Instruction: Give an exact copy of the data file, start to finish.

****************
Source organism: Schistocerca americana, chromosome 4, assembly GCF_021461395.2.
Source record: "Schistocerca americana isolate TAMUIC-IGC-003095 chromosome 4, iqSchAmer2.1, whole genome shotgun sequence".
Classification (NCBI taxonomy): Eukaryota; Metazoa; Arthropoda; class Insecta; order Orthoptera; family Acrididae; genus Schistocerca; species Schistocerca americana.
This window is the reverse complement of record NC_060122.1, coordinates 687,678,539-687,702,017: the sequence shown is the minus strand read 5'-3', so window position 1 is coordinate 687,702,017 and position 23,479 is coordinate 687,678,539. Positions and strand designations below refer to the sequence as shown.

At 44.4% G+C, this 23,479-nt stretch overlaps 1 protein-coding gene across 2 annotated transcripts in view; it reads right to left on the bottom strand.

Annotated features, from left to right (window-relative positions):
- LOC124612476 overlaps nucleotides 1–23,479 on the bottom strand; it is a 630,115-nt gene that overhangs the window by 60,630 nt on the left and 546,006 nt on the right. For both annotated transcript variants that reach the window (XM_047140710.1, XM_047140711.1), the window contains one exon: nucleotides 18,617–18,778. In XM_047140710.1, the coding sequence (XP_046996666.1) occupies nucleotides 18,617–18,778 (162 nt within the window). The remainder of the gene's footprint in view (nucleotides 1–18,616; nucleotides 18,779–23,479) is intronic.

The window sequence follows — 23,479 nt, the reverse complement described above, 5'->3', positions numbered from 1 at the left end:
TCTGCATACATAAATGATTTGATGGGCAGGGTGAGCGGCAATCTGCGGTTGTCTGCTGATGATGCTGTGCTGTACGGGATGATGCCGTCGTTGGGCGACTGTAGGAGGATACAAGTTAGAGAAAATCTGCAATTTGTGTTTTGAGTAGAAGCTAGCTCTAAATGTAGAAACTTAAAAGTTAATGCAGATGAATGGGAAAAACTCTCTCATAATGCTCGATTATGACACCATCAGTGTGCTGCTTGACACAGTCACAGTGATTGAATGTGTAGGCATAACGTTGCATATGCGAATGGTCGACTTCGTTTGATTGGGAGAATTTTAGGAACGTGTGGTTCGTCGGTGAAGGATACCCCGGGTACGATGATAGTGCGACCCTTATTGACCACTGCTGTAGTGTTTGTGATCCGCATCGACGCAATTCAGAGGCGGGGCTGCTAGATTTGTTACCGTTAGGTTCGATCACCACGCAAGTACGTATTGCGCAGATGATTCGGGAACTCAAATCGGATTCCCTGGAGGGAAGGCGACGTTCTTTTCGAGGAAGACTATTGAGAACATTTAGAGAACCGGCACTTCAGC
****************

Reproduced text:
Source organism: Schistocerca americana, chromosome 4, assembly GCF_021461395.2.
Source record: "Schistocerca americana isolate TAMUIC-IGC-003095 chromosome 4, iqSchAmer2.1, whole genome shotgun sequence".
Classification (NCBI taxonomy): Eukaryota; Metazoa; Arthropoda; class Insecta; order Orthoptera; family Acrididae; genus Schistocerca; species Schistocerca americana.
This window is the reverse complement of record NC_060122.1, coordinates 687,678,539-687,702,017: the sequence shown is the minus strand read 5'-3', so window position 1 is coordinate 687,702,017 and position 23,479 is coordinate 687,678,539. Positions and strand designations below refer to the sequence as shown.

At 44.4% G+C, this 23,479-nt stretch overlaps 1 protein-coding gene across 2 annotated transcripts in view; it reads right to left on the bottom strand.

Annotated features, from left to right (window-relative positions):
- LOC124612476 overlaps nucleotides 1–23,479 on the bottom strand; it is a 630,115-nt gene that overhangs the window by 60,630 nt on the left and 546,006 nt on the right. For both annotated transcript variants that reach the window (XM_047140710.1, XM_047140711.1), the window contains one exon: nucleotides 18,617–18,778. In XM_047140710.1, the coding sequence (XP_046996666.1) occupies nucleotides 18,617–18,778 (162 nt within the window). The remainder of the gene's footprint in view (nucleotides 1–18,616; nucleotides 18,779–23,479) is intronic.

The window sequence follows — 23,479 nt, the reverse complement described above, 5'->3', positions numbered from 1 at the left end:
TCTGCATACATAAATGATTTGATGGGCAGGGTGAGCGGCAATCTGCGGTTGTCTGCTGATGATGCTGTGCTGTACGGGATGATGCCGTCGTTGGGCGACTGTAGGAGGATACAAGTTAGAGAAAATCTGCAATTTGTGTTTTGAGTAGAAGCTAGCTCTAAATGTAGAAACTTAAAAGTTAATGCAGATGAATGGGAAAAACTCTCTCATAATGCTCGATTATGACACCATCAGTGTGCTGCTTGACACAGTCACAGTGATTGAATGTGTAGGCATAACGTTGCATATGCGAATGGTCGACTTCGTTTGATTGGGAGAATTTTAGGAACGTGTGGTTCGTCGGTGAAGGATACCCCGGGTACGATGATAGTGCGACCCTTATTGACCACTGCTGTAGTGTTTGTGATCCGCATCGACGCAATTCAGAGGCGGGGCTGCTAGATTTGTTACCGTTAGGTTCGATCACCACGCAAGTACGTATTGCGCAGATGATTCGGGAACTCAAATCGGATTCCCTGGAGGGAAGGCGACGTTCTTTTCGAGGAAGACTATTGAGAACATTTAGAGAACCGGCACTTCAGC